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No more cracks about chiropractic

Updated on June 16, 2012

Meet the Witch Doctor

Many years ago, the lady of the house (hereafter referred to as SO, significant other) was seeing a chiropractor for her chronic back pain. I, too, had back pain but my physician was treating it with exercises, pain killers and muscle relaxers.

When my own back pain reached the point that I was walking with a cane and could barely move one leg, SO convinced me that I had nothing to lose by going to the chiropractor she had been seeing.

The first time I saw him, the chiropractor—to whom I had usually referred as the witch doctor or medicine man- was scary. He had a purpose-built bench with a circle cut out for my face so that I could breather face down and not see what he was doing. The middle of the bench collapsed on cue, while he was applying pressure to my back, which never failed to make me conjure up the image of a magician sawing someone in half. When all else was done, he had me sit up while he grabbed my head and twisted it to the side with sufficient velocity that I was afraid to move for fear that he had paralyzed me.

After trying to break my neck, he told me to stand slowly. When I did, I started to move my back gently to assess pain.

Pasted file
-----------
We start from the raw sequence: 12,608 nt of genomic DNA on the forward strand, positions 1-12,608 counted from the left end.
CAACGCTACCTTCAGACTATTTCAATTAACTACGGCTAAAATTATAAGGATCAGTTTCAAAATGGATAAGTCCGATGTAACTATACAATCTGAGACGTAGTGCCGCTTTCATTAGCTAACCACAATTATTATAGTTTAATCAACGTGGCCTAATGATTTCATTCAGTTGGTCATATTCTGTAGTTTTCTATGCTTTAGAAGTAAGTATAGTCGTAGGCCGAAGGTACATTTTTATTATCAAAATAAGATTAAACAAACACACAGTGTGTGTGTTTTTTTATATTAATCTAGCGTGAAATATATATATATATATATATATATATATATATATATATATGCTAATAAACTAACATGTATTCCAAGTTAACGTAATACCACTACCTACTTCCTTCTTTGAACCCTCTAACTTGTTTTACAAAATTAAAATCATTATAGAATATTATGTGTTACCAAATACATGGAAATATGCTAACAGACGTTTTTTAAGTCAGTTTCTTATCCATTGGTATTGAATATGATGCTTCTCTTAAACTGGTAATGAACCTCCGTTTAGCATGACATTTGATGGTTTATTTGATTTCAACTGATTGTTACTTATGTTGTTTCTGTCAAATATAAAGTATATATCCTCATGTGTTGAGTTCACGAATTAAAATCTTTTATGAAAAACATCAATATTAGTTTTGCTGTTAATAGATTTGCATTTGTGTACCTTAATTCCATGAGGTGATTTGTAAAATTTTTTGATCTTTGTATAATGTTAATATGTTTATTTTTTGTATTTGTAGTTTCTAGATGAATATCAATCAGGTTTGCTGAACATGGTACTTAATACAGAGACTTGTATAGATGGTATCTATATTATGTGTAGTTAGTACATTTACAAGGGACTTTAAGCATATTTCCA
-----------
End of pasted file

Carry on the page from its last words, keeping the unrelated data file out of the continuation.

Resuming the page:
It wasn’t gone, but it was immediately so alleviated that I practically waltzed out of the office.

SO was smug.

MD vs Medicine Man

I went for adjustments once a week at first, and then gradually reduced visits to once a month. After about a year, the chiropractor told me to come in if I felt I needed an adjustment. Otherwise, he said we were done.

I had never had a doctor tell me that we were done. I thought that they needed the repeat visits to pay for golf clubs and their boats. But here was a chiropractor telling me that the machine was fine and needed only the occasional tune-up.

So I hung up my cane and when I began feeling the tightness in my back, I went back to the chiropractor. Actually, I went at the slightest twinge because, other than the neck-snapping, which continues to make me uncomfortable, I felt so much better when I left.